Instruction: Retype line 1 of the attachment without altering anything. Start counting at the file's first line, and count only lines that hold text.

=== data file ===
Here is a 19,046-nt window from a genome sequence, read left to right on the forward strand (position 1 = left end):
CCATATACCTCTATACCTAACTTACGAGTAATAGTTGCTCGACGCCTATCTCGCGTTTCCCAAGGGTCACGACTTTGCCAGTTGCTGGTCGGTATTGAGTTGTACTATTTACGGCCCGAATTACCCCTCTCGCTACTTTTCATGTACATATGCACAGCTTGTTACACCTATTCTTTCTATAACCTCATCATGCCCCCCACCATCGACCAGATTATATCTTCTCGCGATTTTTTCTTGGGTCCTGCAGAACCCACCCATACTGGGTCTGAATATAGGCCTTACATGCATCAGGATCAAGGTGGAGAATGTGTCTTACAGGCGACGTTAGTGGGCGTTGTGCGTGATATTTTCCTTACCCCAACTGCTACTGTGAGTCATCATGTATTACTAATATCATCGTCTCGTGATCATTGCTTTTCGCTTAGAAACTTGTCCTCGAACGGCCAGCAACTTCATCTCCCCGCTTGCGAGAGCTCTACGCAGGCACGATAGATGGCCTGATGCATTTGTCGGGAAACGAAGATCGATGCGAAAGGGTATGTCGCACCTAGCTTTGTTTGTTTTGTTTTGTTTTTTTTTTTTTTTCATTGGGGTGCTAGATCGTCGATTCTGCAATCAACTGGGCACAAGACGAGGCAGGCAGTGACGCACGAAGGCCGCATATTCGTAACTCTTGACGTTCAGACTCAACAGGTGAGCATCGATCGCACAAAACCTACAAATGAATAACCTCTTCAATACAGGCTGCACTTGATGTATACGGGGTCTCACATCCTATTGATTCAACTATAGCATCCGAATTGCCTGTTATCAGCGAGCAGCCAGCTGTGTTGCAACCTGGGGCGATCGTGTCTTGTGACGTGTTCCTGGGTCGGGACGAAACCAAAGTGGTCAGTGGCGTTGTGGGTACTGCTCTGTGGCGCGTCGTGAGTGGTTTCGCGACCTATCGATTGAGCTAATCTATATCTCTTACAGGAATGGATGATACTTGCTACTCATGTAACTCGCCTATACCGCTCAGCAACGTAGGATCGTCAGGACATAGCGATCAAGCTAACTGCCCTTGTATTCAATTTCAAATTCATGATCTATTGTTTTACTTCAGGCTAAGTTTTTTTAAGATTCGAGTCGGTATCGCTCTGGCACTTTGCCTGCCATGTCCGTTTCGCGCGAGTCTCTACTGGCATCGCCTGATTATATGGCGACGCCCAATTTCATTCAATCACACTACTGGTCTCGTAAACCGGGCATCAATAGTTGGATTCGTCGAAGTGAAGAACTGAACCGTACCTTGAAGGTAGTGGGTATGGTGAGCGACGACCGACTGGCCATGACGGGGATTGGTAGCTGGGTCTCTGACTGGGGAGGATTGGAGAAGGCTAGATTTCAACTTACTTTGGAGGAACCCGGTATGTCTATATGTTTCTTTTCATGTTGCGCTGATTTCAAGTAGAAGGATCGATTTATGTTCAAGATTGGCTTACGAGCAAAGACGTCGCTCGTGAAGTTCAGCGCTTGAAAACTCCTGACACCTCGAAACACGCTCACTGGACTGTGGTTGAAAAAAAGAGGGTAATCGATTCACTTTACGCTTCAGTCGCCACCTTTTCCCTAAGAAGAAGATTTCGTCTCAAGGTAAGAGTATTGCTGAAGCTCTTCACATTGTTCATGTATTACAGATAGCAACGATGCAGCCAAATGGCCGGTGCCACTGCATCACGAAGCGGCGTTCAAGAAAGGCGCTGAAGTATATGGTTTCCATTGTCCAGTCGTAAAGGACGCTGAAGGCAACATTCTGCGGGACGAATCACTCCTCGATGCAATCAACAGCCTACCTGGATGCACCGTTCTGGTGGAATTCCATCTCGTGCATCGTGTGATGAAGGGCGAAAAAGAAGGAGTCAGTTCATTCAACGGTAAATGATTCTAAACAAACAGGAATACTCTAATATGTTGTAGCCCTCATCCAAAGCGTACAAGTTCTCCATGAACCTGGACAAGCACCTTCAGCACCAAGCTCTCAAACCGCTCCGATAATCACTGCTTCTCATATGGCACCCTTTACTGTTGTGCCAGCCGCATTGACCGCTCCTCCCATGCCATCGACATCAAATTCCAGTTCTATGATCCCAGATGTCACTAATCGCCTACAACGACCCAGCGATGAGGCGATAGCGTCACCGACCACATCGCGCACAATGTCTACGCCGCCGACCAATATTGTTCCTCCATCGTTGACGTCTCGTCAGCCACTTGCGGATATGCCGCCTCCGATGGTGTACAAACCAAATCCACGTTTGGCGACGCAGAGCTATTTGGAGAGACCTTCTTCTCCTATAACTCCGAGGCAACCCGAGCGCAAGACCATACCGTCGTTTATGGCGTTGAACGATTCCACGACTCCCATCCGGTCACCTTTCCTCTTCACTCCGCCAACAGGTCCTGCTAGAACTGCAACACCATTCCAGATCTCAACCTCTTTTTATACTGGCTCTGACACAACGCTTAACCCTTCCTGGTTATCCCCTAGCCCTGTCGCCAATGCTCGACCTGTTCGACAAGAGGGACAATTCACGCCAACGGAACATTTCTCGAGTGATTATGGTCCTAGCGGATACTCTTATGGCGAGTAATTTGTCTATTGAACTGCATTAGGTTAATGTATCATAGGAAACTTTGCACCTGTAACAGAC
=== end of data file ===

Here is a 19,046-nt window from a genome sequence, read left to right on the forward strand (position 1 = left end):